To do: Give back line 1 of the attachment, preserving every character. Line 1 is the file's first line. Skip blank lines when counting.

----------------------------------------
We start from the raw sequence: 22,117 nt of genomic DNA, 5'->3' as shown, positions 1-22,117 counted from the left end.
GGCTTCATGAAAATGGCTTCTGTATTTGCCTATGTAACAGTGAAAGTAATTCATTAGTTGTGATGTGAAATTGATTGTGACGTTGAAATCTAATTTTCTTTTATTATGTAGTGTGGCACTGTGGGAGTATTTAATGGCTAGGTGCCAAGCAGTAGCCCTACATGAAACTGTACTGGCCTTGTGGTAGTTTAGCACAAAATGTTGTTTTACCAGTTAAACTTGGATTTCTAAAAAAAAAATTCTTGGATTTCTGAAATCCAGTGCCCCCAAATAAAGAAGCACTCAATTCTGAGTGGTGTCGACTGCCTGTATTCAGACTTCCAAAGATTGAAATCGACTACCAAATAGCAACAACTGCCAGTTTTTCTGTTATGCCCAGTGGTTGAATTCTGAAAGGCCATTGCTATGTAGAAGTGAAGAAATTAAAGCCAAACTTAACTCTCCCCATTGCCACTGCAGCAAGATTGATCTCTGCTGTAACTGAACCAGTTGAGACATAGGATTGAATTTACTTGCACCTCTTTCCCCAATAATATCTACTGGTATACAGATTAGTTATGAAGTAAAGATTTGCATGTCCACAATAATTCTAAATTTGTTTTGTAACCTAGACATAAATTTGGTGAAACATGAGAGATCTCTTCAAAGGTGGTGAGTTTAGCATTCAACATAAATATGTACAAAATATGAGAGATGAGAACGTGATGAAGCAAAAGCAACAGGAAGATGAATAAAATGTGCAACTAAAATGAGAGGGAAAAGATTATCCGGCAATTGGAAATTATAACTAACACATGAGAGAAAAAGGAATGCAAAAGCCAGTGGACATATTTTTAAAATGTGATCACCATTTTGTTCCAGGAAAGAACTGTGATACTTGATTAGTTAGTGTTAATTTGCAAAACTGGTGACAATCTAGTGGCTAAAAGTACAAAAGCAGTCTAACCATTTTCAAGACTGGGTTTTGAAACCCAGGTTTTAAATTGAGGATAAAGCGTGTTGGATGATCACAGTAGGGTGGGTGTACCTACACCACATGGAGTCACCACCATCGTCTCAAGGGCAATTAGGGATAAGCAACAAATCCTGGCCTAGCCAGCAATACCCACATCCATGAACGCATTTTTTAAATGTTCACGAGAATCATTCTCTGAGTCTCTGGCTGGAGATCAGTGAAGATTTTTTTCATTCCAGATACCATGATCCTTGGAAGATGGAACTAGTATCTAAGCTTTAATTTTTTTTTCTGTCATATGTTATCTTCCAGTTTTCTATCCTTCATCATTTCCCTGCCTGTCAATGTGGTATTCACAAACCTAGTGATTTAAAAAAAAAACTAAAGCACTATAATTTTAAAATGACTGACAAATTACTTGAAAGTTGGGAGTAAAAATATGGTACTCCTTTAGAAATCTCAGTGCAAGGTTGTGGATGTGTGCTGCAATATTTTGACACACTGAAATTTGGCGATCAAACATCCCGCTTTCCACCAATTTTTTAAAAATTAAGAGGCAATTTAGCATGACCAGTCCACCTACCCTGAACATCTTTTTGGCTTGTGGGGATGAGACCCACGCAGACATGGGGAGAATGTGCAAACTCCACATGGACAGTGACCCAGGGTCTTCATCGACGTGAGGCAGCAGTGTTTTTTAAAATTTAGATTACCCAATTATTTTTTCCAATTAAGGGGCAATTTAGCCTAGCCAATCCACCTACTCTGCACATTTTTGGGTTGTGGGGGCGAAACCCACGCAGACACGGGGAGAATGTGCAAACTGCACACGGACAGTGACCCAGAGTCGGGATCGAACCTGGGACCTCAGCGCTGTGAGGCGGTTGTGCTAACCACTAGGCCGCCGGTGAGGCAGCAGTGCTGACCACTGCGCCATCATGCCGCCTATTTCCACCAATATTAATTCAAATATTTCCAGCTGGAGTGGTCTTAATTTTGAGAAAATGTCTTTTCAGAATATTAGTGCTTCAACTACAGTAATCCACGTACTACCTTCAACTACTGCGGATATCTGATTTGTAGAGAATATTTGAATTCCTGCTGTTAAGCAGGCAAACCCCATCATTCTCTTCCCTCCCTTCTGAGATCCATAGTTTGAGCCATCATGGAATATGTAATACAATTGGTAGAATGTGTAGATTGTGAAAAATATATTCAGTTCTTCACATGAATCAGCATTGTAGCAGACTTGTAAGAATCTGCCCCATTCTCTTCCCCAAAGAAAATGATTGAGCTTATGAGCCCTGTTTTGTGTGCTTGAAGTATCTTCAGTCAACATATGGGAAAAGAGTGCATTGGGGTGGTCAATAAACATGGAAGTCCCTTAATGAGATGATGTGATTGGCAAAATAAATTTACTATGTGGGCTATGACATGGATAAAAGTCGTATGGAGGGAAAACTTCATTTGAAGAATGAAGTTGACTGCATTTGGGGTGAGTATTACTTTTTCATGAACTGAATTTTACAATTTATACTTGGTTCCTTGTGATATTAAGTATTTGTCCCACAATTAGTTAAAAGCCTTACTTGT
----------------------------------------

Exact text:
We start from the raw sequence: 22,117 nt of genomic DNA, 5'->3' as shown, positions 1-22,117 counted from the left end.